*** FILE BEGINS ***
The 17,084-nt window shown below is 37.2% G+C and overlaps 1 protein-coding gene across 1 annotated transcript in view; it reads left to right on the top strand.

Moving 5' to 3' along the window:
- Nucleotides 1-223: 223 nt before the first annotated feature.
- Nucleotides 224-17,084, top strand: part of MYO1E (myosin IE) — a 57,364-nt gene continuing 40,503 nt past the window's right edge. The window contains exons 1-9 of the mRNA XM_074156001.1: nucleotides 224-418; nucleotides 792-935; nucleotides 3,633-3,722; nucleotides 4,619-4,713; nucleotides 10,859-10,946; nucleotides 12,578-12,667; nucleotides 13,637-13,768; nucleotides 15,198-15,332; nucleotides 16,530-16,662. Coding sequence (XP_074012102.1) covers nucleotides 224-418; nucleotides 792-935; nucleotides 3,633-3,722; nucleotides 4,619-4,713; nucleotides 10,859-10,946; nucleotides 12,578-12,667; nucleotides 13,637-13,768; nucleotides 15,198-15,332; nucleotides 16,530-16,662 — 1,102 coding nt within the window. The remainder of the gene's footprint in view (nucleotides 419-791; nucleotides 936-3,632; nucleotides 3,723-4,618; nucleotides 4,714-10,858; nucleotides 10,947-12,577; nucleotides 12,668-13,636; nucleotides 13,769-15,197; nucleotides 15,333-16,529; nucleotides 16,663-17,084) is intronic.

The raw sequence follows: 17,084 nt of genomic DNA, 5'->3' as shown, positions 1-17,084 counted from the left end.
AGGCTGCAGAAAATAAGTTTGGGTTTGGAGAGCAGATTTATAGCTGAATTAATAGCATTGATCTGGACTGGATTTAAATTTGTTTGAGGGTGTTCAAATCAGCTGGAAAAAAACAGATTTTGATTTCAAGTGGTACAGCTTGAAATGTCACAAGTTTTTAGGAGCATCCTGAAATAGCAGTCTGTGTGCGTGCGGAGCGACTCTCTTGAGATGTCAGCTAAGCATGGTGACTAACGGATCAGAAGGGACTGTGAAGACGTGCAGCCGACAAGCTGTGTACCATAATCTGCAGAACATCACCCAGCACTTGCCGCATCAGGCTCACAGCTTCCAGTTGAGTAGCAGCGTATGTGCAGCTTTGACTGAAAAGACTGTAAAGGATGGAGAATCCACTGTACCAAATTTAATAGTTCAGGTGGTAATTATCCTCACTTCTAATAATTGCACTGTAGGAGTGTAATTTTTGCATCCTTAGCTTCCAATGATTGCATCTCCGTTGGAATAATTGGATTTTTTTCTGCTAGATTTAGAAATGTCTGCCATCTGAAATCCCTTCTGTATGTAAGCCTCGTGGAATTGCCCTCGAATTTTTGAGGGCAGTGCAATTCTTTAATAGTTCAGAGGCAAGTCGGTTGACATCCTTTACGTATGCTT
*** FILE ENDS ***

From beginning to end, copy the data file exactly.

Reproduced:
The 17,084-nt window shown below is 37.2% G+C and overlaps 1 protein-coding gene across 1 annotated transcript in view; it reads left to right on the top strand.

Moving 5' to 3' along the window:
- Nucleotides 1-223: 223 nt before the first annotated feature.
- Nucleotides 224-17,084, top strand: part of MYO1E (myosin IE) — a 57,364-nt gene continuing 40,503 nt past the window's right edge. The window contains exons 1-9 of the mRNA XM_074156001.1: nucleotides 224-418; nucleotides 792-935; nucleotides 3,633-3,722; nucleotides 4,619-4,713; nucleotides 10,859-10,946; nucleotides 12,578-12,667; nucleotides 13,637-13,768; nucleotides 15,198-15,332; nucleotides 16,530-16,662. Coding sequence (XP_074012102.1) covers nucleotides 224-418; nucleotides 792-935; nucleotides 3,633-3,722; nucleotides 4,619-4,713; nucleotides 10,859-10,946; nucleotides 12,578-12,667; nucleotides 13,637-13,768; nucleotides 15,198-15,332; nucleotides 16,530-16,662 — 1,102 coding nt within the window. The remainder of the gene's footprint in view (nucleotides 419-791; nucleotides 936-3,632; nucleotides 3,723-4,618; nucleotides 4,714-10,858; nucleotides 10,947-12,577; nucleotides 12,668-13,636; nucleotides 13,769-15,197; nucleotides 15,333-16,529; nucleotides 16,663-17,084) is intronic.

The raw sequence follows: 17,084 nt of genomic DNA, 5'->3' as shown, positions 1-17,084 counted from the left end.
AGGCTGCAGAAAATAAGTTTGGGTTTGGAGAGCAGATTTATAGCTGAATTAATAGCATTGATCTGGACTGGATTTAAATTTGTTTGAGGGTGTTCAAATCAGCTGGAAAAAAACAGATTTTGATTTCAAGTGGTACAGCTTGAAATGTCACAAGTTTTTAGGAGCATCCTGAAATAGCAGTCTGTGTGCGTGCGGAGCGACTCTCTTGAGATGTCAGCTAAGCATGGTGACTAACGGATCAGAAGGGACTGTGAAGACGTGCAGCCGACAAGCTGTGTACCATAATCTGCAGAACATCACCCAGCACTTGCCGCATCAGGCTCACAGCTTCCAGTTGAGTAGCAGCGTATGTGCAGCTTTGACTGAAAAGACTGTAAAGGATGGAGAATCCACTGTACCAAATTTAATAGTTCAGGTGGTAATTATCCTCACTTCTAATAATTGCACTGTAGGAGTGTAATTTTTGCATCCTTAGCTTCCAATGATTGCATCTCCGTTGGAATAATTGGATTTTTTTCTGCTAGATTTAGAAATGTCTGCCATCTGAAATCCCTTCTGTATGTAAGCCTCGTGGAATTGCCCTCGAATTTTTGAGGGCAGTGCAATTCTTTAATAGTTCAGAGGCAAGTCGGTTGACATCCTTTACGTATGCTT